On Digital Disruption and Innovation

School of Journalism welcomes new chair

RB Brenner Banner

The School of Journalism is in the midst of its centennial this year and will launch the next 100 years with new chair R.B. Brenner, a former Washington Post editor and award-winning journalist.

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R.B. Brenner

          

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Brenner joins UT Austin after serving as deputy director of journalism at Stanford, holds a bachelor’s from Oberlin College, began his career at the Winston-Salem Journal in North Carolina, and worked as a reporter and editor at newspapers in California and Florida before joining The Washington Post.

As part of a team that won the 2008 Pulitzer Prize for Breaking News Reporting through coverage of the 2007 shootings at Virginia Tech, Brenner is used to managing newsrooms and forming partnerships. He will take over from Glenn Frankel, who plans to write full-time following a four-year tenure as chair.

Returning to the Forty Acres, Brenner previously taught as a visiting lecturer in the School of Journalism in the spring of 2009.  Following changes made to the curriculum in 2010, Brenner doesn’t foresee any immediate revisions to course offerings or degree plans.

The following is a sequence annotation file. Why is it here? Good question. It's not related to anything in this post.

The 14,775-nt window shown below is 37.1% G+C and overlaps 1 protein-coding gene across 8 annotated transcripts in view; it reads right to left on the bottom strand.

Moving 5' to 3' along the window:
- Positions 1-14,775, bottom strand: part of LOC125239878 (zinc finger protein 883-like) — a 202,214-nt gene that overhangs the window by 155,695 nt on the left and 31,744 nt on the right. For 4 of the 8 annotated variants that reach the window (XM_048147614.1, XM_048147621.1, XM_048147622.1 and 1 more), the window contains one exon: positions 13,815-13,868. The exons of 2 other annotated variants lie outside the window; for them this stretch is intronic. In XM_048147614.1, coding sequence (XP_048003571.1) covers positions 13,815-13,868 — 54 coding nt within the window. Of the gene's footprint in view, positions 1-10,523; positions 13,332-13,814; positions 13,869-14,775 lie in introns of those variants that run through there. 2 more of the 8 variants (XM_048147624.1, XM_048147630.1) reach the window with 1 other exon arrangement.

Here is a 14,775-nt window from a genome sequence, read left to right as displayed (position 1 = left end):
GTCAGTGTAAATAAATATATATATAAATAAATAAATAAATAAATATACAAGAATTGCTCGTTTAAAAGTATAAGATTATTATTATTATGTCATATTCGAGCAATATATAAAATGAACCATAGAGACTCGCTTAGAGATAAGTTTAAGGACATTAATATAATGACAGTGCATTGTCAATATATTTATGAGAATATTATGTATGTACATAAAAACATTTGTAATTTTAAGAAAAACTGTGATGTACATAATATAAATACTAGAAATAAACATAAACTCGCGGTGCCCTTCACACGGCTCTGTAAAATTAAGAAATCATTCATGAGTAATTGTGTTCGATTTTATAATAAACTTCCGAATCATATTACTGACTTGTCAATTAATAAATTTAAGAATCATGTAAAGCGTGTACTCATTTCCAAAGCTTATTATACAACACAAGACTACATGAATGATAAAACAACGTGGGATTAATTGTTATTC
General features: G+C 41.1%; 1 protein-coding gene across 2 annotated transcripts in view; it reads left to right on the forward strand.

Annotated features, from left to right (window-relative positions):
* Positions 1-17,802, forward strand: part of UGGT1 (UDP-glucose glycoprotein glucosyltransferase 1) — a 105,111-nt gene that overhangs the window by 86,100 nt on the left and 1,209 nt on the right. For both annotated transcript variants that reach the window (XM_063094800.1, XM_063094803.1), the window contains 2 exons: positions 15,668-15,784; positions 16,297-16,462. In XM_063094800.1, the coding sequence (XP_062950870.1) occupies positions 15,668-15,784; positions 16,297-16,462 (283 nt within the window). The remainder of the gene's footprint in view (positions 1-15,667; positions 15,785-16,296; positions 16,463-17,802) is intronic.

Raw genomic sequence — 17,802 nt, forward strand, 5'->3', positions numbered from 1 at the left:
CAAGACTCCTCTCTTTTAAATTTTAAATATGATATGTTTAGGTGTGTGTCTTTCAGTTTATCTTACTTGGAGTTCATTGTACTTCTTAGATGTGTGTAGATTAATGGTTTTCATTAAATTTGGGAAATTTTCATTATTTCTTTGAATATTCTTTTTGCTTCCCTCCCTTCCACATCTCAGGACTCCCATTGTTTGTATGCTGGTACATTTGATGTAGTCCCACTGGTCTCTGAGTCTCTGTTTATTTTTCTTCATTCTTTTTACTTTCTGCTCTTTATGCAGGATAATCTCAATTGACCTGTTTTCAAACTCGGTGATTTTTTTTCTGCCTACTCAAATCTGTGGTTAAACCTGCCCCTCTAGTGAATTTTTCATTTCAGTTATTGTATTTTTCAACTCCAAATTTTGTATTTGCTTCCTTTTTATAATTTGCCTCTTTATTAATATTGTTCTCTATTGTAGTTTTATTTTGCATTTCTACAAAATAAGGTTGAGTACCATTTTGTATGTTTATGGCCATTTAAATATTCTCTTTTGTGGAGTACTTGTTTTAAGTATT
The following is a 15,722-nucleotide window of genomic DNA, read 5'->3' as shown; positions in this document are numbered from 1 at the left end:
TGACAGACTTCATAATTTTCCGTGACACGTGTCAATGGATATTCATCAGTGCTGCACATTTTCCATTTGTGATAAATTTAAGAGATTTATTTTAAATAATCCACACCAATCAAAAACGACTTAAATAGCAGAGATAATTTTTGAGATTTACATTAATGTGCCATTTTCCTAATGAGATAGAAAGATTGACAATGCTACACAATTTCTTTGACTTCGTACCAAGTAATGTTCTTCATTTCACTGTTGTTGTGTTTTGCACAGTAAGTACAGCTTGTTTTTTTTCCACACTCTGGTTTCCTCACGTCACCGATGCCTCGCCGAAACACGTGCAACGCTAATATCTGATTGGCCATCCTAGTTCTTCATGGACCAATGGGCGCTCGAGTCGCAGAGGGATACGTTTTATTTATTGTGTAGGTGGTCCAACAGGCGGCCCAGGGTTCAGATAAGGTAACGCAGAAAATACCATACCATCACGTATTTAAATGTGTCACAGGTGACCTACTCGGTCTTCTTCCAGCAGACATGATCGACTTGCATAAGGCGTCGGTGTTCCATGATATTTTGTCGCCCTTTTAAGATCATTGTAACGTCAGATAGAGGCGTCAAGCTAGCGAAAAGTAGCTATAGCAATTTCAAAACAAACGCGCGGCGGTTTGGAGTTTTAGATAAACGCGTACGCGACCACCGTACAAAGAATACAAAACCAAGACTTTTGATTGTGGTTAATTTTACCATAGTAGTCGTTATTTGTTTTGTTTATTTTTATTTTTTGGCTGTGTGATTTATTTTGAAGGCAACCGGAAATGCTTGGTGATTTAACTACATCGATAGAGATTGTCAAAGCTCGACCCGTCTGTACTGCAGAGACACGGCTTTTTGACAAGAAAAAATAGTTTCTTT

“I like the metaphor of ‘the house is well-built,’ and so you want to keep looking inside the rooms to make sure they’re as strong,” said Brenner. “Now it’s time to look at collaborations across other departments and in other colleges at UT to see what else we can discover.”

“I like the metaphor of ‘the house is well-built,’ and so you want to keep looking inside the rooms to make sure they’re as strong,” said Brenner. “Now it’s time to look at collaborations across other departments and in other colleges at UT to see what else we can discover.”

In the wake of layoffs and unreliable profit margins due to the digital disruption of journalism in media, Brenner said he thinks the industry has found firmer footing and that innovations will lead to greater opportunities for those who are well trained and literate in technology.

“Teamwork between reporters, digital journalists, Web developers, programmers, and designers are really leading to some polished pieces of work,” said Brenner. “I think you’ll also see more personalization of news that caters to the unique individual.”

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According to Brenner, the greatest challenge aspiring journalists face is the demand for them to be experts at a whole suite of skills. These include writing, shooting and editing video and audio, taking pictures, analyzing data, using social media, working in teams, and mastering the tenets of how to tell a good story.

“As we move even faster and in this type of environment, it’s somewhat overwhelming,” said Brenner. “We need to make sure critical thinking skills are still being addressed and that journalism remains in the best interest of democracy.”

Brenner begins his role as chair in August. For more coverage on the School of Journalism's year-long celebration including information on upcoming events, visit the centennial website.

Marc Speir
Senior Content Producer